Female entrepreneurs, however, are more likely to focus their innovation on addressing community or social needs, research from the United Nations Conference on Trade and Development shows. Other studies have concluded that female-founded businesses deliver over twice as much revenue per dollar invested compared to male-founded ones.

Kara Hurst, vice president of worldwide sustainability at Amazon, said: “As an important step in solving climate change, we must address the gender inequalities that persist in climate finance, and ensure female entrepreneurs have an equal seat at the table and access to the funding, networks, and technical support they need to scale climate solutions.”

She added: “We’re proud to collaborate with USAID and the Biden administration to help scale women-led climate solutions globally. This is just one part of our broader Climate Pledge goal to reach net-zero carbon by 2040, and we encourage other companies to join us in this effort.”

Gender equality and climate action go hand in hand

Women and other underrepresented groups around the world are the most vulnerable to climate change. This is because disadvantages such as systemic gender-based discrimination can exacerbate the consequences of environmental degradation.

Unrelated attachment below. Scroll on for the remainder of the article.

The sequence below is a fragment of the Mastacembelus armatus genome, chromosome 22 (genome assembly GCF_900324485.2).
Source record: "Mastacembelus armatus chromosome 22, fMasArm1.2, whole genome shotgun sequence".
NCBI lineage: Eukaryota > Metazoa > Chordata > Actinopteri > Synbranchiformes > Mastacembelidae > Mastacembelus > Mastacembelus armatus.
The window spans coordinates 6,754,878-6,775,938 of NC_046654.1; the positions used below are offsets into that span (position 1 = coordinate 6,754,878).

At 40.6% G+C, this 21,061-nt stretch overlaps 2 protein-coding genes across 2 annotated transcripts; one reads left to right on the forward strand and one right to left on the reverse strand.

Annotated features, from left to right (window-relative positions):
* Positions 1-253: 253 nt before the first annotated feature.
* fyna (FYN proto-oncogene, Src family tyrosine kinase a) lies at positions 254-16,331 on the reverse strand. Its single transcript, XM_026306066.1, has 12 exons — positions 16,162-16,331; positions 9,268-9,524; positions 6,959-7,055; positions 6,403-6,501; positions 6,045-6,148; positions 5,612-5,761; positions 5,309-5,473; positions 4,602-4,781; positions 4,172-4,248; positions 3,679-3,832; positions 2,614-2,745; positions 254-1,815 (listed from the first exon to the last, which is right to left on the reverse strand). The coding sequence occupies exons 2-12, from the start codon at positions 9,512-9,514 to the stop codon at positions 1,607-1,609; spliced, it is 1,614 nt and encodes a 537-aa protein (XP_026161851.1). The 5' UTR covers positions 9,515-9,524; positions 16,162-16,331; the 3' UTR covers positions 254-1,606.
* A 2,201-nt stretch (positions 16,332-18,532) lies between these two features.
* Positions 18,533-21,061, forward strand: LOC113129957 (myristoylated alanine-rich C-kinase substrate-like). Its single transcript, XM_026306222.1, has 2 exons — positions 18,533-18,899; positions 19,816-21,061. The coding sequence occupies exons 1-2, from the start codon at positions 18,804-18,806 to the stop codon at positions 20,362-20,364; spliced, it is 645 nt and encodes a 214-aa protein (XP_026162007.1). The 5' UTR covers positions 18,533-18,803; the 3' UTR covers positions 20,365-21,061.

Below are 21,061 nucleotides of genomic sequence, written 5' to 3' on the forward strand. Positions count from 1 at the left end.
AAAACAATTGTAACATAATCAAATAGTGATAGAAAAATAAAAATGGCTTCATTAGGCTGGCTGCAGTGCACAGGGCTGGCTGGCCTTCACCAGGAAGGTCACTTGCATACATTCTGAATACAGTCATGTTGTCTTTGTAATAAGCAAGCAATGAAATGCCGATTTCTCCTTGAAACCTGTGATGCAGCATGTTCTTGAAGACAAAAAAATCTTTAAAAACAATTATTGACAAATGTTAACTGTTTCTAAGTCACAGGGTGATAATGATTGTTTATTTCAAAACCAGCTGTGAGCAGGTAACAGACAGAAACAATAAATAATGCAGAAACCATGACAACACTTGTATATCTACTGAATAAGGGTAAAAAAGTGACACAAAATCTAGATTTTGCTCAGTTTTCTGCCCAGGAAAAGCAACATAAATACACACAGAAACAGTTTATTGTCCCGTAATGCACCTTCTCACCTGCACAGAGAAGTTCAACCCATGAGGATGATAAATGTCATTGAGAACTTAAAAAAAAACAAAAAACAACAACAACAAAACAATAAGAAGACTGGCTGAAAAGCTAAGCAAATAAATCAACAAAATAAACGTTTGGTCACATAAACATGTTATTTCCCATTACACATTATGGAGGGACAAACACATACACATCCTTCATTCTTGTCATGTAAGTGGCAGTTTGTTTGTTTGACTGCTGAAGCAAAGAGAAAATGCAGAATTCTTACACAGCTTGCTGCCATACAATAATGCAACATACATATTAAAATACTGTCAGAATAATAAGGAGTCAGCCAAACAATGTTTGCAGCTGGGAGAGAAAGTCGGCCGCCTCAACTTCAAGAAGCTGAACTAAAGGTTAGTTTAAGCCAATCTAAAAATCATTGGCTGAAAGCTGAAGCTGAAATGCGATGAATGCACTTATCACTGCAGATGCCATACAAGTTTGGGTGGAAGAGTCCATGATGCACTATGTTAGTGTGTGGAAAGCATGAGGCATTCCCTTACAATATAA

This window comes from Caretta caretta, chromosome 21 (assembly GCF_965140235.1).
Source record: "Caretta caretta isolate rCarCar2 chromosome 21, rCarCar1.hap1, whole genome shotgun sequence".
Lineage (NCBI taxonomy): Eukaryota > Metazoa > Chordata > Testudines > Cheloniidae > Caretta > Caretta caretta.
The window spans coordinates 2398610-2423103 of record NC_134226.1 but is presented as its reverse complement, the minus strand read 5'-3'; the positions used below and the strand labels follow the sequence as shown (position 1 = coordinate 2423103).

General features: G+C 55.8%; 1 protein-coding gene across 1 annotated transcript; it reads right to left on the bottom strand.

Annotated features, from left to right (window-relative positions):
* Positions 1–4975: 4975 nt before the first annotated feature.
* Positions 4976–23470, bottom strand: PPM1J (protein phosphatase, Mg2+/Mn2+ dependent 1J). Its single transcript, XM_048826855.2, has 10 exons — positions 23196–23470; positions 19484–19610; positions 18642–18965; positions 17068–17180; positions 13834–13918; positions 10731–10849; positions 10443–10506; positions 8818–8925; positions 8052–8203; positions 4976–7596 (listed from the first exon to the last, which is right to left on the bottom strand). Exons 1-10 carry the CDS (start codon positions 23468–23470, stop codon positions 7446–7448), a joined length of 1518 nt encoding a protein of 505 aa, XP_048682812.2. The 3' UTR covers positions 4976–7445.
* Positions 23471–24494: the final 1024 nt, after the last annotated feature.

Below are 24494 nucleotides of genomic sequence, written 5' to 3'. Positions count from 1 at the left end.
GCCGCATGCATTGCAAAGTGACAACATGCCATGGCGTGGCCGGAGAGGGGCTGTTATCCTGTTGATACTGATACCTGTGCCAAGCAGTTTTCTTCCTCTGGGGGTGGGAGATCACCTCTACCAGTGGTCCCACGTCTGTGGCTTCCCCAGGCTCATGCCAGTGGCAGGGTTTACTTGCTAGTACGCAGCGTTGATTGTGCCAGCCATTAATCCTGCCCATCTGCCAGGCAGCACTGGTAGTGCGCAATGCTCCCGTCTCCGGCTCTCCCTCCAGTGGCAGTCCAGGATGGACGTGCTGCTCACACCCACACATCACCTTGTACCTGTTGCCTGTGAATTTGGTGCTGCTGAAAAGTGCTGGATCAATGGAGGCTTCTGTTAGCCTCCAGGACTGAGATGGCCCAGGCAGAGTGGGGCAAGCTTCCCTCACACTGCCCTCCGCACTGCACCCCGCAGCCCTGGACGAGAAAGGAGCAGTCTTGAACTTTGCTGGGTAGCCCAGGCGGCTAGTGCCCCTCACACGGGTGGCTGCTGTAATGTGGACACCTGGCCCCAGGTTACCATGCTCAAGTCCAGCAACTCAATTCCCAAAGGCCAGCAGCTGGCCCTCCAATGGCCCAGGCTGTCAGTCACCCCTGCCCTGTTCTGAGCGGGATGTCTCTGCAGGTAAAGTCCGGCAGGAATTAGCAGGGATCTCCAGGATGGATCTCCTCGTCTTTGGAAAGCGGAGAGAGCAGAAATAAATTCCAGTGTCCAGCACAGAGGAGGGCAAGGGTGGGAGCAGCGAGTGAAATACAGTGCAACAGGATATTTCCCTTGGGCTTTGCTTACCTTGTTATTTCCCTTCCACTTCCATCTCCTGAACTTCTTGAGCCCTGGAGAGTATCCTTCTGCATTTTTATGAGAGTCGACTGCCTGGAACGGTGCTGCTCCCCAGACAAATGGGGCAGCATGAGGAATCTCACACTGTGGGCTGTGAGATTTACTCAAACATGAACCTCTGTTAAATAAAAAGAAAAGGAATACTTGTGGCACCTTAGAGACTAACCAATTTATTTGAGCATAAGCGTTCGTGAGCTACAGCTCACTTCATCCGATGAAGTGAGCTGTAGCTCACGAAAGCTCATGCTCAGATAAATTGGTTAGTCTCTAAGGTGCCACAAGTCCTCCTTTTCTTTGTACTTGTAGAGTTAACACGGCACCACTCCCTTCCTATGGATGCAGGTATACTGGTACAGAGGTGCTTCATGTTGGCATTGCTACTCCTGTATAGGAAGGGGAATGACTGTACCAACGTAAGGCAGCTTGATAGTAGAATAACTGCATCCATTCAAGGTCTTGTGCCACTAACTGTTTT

Nonetheless, many women are leaders in environmental action and defenders of their communities. As such, it is crucial to amplify the voices of all those involved in climate-focused initiatives.

As established in the Declaration on Human Rights and Climate Change: “All human beings have the right to active, free, and meaningful participation in planning and decision-making activities and processes that may have an impact on the climate. This particularly includes the rights of indigenous peoples, women and other under-represented groups to equality of meaningful participation”.

Tags

More from SG Voice

Latest Posts